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P774 Metagenomics and metabolomics of patients with inflammatory bowel disease and their unaffected relatives

Vancamelbeke M.*1, Sabino J.1, Deroover L.1, Vandermeulen G.1, Luypaerts A.1, Ferrante M.1,2, Falony G.3, Vieira-Silva S.3, Verbeke K.1, Raes J.3, Cleynen I.4, Vermeire S.1,2

1KU Leuven, Department of Clinical and Experimental Medicine, Translational Research Center for Gastrointestinal Disorders, Leuven, Belgium 2University Hospitals Leuven, Department of Gastroenterology and Hepatology, Leuven, Belgium 3Rega Institute for Medical Research, VIB, KU Leuven, Department of Microbiology and Immunology, Laboratory of Molecular Bacteriology, Leuven, Belgium 4KU Leuven, Department of Human Genetics, Laboratory for Complex Genetics, Leuven, Belgium

Background

Dysbiosis, intestinal barrier dysfunction and metabolic alterations of the gut microbiota have been implicated in the pathogenesis of inflammatory bowel disease. We studied the faecal microbiome and metabolome, as well as intestinal permeability of multiple-affected families with Crohn's disease (CD) or ulcerative colitis (UC) to investigate which factors are associated with disease.

Methods

Faecal and urine samples were obtained from 84 individuals of 19 families (37 CD, 11 UC and 36 unaffected first-degree relatives (FDR)). Faecal microbial profiling was done using 16S rDNA paired-end sequencing (Illumina MiSeq). Sequencing depth was downsized to 10,000 reads/sample. Taxonomic annotation was performed with the RDP classifier. Faecal volatile organic metabolites were measured using GC-MS. Metabolite data were relatively quantified to an internal standard, and subject-specific compounds were discarded. Metabolite profiles were clustered by PLS-DA (Unscrambler). Small intestinal permeability (IP) was measured using a 2-hour lactulose-mannitol urine test. Statistical analyses were conducted in R with multiple testing correction (Benjamini-Hochberg).

Results

Microbial richness and composition were significantly different in patients with CD compared to UC and FDR (p<0.05), whereas these comparisons were not significant for UC versus FDR. Vector fitting confirmed diagnosis as the main driver of the variability in microbial composition (p<0.001), followed by family ID (p=0.02). The genera discriminating CD and FDR included 16 known and new genera, such as Faecalibacterium, Ruminococcus and Gemmiger (corrected p<0.05). Analysis of the metabolites also showed separate clusters for CD and FDR, while samples from UC patients partially overlapped with both groups. In contrast to the microbiota results, family did not significantly drive the metabolic profiles. The chemical classes associated with FDR were short- and medium-chain fatty acids, while samples from CD patients were associated with esters. Comparison of individual metabolites identified eight compounds with significantly different levels for CD versus FDR (corrected p<0.05). Among these, acetic acid and butyric acid are known for their anti-inflammatory properties and beneficial effect on gut barrier function. A subset of CD patients (30%) had increased small IP values, but this trait was not associated with any of the individual metabolites, nor bacterial genera.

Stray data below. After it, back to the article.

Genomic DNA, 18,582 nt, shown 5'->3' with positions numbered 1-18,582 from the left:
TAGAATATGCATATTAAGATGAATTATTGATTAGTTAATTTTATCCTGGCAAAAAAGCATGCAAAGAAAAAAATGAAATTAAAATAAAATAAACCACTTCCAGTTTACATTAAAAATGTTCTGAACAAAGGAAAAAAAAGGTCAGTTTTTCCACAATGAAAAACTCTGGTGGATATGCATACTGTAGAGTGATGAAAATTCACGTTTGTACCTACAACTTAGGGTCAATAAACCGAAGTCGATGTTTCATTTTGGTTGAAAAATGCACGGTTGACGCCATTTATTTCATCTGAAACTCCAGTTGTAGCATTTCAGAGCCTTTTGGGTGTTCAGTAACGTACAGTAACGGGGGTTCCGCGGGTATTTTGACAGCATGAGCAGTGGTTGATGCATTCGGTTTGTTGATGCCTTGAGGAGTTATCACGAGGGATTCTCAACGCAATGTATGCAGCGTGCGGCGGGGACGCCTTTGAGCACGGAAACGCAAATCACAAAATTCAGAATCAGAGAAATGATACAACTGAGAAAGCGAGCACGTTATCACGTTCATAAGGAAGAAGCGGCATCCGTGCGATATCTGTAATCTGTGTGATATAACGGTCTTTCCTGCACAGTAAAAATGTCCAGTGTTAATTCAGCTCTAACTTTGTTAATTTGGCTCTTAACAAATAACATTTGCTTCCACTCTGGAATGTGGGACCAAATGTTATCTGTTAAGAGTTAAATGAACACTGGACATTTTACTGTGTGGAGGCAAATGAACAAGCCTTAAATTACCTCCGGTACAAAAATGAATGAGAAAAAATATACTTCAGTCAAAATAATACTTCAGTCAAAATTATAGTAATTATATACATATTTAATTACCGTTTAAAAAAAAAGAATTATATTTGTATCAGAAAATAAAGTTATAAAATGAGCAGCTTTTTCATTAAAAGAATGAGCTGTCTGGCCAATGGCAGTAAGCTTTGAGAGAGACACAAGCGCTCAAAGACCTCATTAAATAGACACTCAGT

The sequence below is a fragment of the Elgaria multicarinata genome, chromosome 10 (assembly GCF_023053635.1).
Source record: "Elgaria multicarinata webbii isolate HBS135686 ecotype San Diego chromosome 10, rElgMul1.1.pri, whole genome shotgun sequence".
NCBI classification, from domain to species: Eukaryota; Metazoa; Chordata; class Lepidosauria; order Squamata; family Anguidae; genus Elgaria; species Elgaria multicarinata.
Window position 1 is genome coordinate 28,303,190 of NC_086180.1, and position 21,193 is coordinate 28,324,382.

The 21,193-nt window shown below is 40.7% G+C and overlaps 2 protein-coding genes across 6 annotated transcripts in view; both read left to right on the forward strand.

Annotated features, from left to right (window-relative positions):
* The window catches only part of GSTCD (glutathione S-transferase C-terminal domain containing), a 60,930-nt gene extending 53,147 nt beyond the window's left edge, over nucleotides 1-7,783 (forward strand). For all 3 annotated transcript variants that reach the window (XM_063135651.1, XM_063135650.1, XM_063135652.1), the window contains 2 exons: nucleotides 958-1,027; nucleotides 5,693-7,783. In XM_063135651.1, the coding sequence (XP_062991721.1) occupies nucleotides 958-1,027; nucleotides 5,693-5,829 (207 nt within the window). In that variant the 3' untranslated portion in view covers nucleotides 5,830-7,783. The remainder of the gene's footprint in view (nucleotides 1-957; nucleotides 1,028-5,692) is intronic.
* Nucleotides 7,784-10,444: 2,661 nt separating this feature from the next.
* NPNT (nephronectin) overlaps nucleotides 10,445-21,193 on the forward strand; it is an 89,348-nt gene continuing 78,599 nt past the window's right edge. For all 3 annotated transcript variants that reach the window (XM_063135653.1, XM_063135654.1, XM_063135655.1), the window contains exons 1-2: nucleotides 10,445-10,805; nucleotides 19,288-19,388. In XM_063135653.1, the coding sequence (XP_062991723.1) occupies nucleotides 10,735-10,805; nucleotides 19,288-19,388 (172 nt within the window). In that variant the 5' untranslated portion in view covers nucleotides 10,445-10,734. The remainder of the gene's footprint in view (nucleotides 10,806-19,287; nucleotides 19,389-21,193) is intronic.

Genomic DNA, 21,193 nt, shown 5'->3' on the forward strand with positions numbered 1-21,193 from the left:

Conclusion

Significantly different metagenomic and metabolomic profiles were observed between CD patients and healthy individuals with a shared familial background. Faecalibacterium, Ruminococcus and Gemmiger genera, amongst others, drive the phenotype of CD, as do esters and lower levels of short-chain fatty acids.